Editors' ChoiceVaccine Development

The Skeleton Key for Intracellular Pathogens: Nanoparticles and Pulmonary Vaccination

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Science Translational Medicine  16 Nov 2011:
Vol. 3, Issue 109, pp. 109ec186
DOI: 10.1126/scitranslmed.3003416

Since 1796, when Edward Jenner inoculated a boy with pus from a cowpox pustule and rendered him immune to smallpox, investigators have sought better vaccines to ward off pathogens. Whereas many vaccines generate strong antibody responses, the ability to produce robust cellular immune responses has been challenging because soluble (free) antigens do not readily enter the pathway for recognition by cytotoxic T lymphocytes (CTLs, also known as CD8+ T cells). These lymphocytes are key for immunity to intracellular pathogens such as influenza and Mycobacterium tuberculosis; they recognize and kill infected cells and alert other cells. Now, with the goal of inducing CTLs that protect against influenza, Nembrini and colleagues demonstrate in a mouse model that pulmonary vaccination with nanoparticle (NP)–conjugated antigen broadly elicits cellular immune responses.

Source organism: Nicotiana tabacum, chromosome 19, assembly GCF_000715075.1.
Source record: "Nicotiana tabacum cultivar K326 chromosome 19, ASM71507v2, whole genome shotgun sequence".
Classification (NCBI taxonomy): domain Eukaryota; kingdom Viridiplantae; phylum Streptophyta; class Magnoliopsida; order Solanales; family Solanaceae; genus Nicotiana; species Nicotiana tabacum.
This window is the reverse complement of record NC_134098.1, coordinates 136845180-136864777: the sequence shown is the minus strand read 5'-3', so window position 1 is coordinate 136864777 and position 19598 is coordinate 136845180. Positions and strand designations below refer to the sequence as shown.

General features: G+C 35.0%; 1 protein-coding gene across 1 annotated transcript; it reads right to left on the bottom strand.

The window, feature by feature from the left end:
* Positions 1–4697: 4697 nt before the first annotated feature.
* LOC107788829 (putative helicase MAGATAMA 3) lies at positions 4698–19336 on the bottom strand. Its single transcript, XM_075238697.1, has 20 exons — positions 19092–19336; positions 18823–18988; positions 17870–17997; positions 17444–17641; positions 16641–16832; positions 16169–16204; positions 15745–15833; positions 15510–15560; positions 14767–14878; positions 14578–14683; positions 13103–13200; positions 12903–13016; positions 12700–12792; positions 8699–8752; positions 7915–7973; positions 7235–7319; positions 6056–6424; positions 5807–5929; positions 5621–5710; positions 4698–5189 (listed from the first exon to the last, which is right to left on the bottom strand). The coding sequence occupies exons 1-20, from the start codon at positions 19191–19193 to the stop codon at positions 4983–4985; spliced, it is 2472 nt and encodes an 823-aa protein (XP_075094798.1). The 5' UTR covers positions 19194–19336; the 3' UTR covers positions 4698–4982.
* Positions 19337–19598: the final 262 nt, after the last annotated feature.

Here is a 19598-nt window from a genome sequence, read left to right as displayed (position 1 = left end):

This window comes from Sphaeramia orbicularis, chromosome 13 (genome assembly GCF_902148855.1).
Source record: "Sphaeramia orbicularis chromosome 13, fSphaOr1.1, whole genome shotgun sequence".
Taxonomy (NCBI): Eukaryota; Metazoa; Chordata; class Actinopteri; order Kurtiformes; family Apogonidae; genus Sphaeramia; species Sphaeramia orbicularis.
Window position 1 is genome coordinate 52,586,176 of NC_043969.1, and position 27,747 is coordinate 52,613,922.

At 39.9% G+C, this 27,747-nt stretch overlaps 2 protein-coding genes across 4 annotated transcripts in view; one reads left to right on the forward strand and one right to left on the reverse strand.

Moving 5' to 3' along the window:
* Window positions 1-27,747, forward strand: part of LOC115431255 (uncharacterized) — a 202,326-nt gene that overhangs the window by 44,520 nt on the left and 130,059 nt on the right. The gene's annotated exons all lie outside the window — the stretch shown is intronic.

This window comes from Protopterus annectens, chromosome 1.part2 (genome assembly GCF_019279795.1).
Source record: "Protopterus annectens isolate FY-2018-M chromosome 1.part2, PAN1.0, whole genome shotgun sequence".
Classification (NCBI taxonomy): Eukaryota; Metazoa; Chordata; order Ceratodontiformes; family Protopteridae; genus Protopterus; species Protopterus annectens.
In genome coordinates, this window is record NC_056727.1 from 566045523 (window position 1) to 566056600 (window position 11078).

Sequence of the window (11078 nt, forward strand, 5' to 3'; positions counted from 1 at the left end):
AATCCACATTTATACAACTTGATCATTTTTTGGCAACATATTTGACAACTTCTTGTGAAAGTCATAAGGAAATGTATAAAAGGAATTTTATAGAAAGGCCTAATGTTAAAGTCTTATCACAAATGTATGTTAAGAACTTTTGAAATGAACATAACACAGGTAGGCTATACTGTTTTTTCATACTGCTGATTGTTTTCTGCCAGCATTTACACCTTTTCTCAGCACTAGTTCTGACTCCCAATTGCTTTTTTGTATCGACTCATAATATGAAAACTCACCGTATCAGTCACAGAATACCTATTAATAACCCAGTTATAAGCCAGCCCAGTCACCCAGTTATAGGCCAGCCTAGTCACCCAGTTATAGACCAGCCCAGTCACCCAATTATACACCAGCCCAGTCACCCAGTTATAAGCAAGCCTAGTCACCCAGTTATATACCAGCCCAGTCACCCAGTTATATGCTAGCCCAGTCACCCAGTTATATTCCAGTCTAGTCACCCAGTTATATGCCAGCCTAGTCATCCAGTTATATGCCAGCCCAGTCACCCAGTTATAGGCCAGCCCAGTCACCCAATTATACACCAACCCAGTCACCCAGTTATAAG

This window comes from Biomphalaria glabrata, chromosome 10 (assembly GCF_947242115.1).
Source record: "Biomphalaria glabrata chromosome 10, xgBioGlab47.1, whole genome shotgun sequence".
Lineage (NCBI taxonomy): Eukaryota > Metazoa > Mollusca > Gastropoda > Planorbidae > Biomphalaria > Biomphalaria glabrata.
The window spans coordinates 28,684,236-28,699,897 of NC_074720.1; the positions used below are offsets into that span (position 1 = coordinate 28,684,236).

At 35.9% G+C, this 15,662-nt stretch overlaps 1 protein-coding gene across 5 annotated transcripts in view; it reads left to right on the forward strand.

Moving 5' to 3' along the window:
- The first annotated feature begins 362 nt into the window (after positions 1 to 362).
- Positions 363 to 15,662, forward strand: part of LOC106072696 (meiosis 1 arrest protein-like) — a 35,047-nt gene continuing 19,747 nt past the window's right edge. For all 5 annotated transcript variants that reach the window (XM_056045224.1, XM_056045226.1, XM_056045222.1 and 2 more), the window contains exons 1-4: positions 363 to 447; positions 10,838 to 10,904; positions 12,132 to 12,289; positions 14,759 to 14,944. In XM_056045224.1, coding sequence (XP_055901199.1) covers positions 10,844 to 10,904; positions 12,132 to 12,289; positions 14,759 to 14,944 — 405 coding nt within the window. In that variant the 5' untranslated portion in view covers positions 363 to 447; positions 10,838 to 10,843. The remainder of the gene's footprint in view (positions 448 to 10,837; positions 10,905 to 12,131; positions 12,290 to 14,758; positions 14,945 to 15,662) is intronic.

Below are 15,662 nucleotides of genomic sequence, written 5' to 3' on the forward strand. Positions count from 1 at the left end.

To generate CTL responses, an antigen must be taken up by antigen-presenting cells, processed, and presented to T cells via a major histocompatibility complex (MHC) molecule. To access this pathway, the researchers developed a NP-based platform in which an antigen of interest is coupled to a 30-nm particle by a disulfide link. After the antigen-NP is engulfed by the presenting cell, the antigen is unlinked in the reductive environment of the endosome and loaded onto the MHC molecule. In this study, NP-linked ovalbumin (a model antigen) was delivered to the lung with an immunostimulatory adjuvant.

First, the investigators confirmed that the vaccine was preferentially taken up by dendritic cells, which are an important type of antigen-presenting cell. Mice vaccinated with NP-linked ovalbumin had greater frequencies of antigen-specific CD8+ T cells in the blood and spleen than did those vaccinated with unlinked ovalbumin; the splenic T cells displayed effector function when stimulated ex vivo. Mice evaluated 50 days after NP-ovalbumin vaccination demonstrated elevated frequencies of antigen-specific effector memory CD8+ T cells, which provide immunity in tissues such as the lung. Last, NP-ovalbumin–vaccinated mice, challenged with a recombinant strain of influenza that expresses an ovalbumin epitope, showed a 10-fold increased frequency of antigen-specific CD8+ T cells in the lung and complete protection against morbidity resulting from infection with recombinant influenza.

Although this vaccine platform has only been validated in an animal model to date, Nambrini et al. have demonstrated an innovative method for vaccine delivery, with strong translational potential for targeting other intracellular organisms.

C. Nembrini et al., Nanoparticle conjugation of antigen enhances cytotoxic T-cell responses in pulmonary vaccination. Proc. Natl. Acad. Sci. U.S.A. 1 November 2011 (10.1073/pnas.1104264108). [Abstract]

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